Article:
Don’t underestimate the power of the #NoEstimates message – TEAM meetup number 5

After missing out on the fourth TEAM meetup (by virtue of being on the other side of the planet), it was good to get back in time to have plenty of input into the organization of the group’s fifth meetup which took place on 12th November, held in the groovy office of Acconex (shout out to them for their willingness to host us again, as well as providing pizza and drinks).

After a short introduction by Paul Seaman, the formal proceedings kicked off with Neil Killick providing an overview of #NoEstimates. Although he claimed to be nervous speaking to a group of testers, there was little sign of any nerves and this was a great introduction to the topic. Neil’s pragmatic approach to estimation and simple suggestions for improvements resonated well with this audience, especially with the folks in agile projects. This was essentially the same talk as this one Neil has shared from an MYOB brown bag session in 2013:

Basing it around the “three E’s” – Ethics, Empiricism and Emergence – split the presentation into nicely timed chunks and Neil made the content very accessible. Although this was not a testing presentation, the content was still very relevant and shows the importance to us as organizers of the meetup to include content that is not directly about testing into our programmes.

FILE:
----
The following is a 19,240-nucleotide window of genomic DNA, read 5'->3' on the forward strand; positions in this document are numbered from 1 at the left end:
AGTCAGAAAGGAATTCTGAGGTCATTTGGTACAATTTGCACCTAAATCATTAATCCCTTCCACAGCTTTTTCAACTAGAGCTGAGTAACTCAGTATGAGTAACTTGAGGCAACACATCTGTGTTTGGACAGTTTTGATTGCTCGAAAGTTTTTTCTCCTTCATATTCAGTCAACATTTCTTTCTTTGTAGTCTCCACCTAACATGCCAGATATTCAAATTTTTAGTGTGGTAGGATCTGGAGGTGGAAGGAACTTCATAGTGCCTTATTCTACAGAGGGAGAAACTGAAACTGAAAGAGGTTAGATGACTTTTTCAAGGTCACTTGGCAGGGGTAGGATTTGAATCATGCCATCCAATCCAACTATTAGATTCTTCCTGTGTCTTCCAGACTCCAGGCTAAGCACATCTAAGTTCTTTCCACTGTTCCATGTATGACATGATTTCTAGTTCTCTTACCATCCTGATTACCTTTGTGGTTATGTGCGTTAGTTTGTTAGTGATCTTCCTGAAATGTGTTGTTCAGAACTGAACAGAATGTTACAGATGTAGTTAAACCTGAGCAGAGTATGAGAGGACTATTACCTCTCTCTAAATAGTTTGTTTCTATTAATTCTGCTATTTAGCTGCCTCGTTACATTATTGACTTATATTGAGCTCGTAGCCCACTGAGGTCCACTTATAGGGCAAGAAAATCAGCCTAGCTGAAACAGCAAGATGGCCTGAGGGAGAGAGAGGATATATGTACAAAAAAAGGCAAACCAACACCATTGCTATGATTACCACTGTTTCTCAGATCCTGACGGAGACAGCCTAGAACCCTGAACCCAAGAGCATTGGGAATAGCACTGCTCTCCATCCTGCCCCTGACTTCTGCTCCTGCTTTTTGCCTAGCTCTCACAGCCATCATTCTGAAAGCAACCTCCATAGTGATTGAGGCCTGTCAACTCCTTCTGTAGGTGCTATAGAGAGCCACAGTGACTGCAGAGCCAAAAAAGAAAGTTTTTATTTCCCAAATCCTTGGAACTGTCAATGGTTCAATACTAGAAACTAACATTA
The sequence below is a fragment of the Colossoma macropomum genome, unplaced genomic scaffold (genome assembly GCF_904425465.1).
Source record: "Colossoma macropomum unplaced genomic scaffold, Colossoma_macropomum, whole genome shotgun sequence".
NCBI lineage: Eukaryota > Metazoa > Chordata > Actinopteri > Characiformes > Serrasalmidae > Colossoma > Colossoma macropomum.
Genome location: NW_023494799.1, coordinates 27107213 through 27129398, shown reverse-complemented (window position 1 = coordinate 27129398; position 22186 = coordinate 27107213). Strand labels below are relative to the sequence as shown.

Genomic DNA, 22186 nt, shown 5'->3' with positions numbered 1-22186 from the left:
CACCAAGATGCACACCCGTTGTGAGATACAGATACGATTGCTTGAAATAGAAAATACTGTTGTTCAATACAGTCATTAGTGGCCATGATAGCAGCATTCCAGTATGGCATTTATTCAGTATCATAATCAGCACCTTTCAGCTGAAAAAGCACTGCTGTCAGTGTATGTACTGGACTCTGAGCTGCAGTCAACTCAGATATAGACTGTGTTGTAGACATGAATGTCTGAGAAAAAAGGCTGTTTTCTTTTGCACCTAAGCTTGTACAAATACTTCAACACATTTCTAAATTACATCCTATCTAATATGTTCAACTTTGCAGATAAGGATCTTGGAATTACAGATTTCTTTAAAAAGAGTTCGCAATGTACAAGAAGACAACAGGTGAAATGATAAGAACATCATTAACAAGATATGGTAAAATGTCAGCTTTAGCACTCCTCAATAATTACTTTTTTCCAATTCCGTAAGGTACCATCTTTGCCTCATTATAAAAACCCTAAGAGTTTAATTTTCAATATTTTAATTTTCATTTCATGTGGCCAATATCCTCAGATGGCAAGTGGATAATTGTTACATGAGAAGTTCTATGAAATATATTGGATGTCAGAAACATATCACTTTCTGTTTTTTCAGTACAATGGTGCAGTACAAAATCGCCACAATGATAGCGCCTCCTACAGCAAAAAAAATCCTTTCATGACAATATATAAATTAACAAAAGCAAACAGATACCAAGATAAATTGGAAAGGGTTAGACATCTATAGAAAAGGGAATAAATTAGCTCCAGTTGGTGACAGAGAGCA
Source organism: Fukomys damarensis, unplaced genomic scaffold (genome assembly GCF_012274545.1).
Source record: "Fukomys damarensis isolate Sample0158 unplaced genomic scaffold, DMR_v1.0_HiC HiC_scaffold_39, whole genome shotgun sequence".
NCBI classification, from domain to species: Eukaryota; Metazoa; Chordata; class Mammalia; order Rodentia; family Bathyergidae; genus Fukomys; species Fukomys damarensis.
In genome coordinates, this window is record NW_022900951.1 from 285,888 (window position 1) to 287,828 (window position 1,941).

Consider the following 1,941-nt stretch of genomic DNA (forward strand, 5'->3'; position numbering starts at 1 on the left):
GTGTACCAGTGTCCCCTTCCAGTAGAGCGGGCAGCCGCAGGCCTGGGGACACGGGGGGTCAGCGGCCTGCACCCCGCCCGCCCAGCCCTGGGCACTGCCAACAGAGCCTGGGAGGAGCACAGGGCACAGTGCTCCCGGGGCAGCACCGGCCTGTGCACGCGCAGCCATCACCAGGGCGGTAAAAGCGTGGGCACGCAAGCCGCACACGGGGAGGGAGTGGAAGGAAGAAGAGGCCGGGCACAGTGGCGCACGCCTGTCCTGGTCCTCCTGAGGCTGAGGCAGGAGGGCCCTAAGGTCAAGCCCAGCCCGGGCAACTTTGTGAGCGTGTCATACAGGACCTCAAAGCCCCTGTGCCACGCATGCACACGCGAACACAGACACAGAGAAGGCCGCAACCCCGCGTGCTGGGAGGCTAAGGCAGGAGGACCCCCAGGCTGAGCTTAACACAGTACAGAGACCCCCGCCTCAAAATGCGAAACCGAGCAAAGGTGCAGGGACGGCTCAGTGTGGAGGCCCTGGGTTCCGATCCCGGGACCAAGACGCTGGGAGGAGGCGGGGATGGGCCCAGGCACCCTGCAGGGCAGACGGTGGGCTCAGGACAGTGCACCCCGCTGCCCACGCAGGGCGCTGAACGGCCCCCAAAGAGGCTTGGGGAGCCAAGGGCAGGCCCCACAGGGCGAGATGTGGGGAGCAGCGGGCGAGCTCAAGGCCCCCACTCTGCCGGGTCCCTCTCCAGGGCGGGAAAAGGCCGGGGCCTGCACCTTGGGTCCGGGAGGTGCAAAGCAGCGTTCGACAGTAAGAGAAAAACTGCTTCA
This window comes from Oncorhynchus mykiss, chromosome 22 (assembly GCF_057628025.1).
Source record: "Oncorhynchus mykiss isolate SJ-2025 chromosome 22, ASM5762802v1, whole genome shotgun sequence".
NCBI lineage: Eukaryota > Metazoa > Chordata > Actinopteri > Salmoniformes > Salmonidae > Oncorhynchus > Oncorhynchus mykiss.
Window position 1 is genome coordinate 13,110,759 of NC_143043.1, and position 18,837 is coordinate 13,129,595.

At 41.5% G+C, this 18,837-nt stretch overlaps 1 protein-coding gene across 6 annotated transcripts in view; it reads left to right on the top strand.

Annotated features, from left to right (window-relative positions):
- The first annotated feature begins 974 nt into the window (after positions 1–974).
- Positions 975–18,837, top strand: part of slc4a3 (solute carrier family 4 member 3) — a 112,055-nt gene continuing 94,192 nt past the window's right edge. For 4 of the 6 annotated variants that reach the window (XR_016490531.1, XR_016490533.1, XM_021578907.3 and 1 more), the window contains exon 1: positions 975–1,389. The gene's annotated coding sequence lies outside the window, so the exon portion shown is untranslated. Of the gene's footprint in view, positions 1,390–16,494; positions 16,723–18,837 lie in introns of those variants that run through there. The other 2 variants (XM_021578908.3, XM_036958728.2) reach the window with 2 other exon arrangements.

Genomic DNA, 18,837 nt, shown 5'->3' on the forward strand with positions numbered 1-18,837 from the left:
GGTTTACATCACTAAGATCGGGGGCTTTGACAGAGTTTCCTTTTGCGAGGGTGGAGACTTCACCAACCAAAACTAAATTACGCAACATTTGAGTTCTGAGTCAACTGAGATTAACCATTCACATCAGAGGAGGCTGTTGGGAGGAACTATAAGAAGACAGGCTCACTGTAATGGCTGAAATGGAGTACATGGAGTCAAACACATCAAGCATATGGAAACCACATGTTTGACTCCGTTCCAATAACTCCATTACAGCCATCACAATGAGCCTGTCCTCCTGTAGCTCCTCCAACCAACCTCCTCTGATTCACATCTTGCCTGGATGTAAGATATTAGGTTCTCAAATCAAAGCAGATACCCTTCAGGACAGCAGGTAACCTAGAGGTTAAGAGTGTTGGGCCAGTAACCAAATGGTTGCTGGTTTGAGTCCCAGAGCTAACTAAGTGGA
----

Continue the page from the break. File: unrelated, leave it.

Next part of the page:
After a brief networking break, it was time for me to take the stage with Rajesh Mathur to give our joint presentation on “Remaining Relevant and Avoiding Commoditization”. The crux of our talk was the need for testers to build themselves a personal brand and reputation in the community, so that they reduce their risk of being commoditized (by being different from the crowd) and, should they lose their job, at least they will have some standing in the community to help them find a new one. This topic again resonated strongly with our audience, with many of us having all too familiar recent experience of colleagues losing their jobs as the commoditized outsourced factor testing model marches on in many larger organizations.

Rather than providing any more formal content for the evening, we decided to give the rest of our time over to networking and it was a great group with lots of good conversations going on with friends new and old. We’re always delighted to see new faces and also welcome back the TEAM stalwarts, so thanks to everyone for making the effort to come along and make the effort of organizing these events feel really worth it. The buzz of testers chatting and sharing experiences as I left reinforced what this meetup is all about, it’s our mission remember, Connecting Testers!

For further meetup announcements, remember to follow our page at:

Our group also has a new website, to collect together all of the different offerings we will be making to the testing community, including a new Melbourne testing conference, weekend workshops and the opportunity to take the Rapid Software Testing course with the one and only Michael Bolton in May 2016 – check us out at

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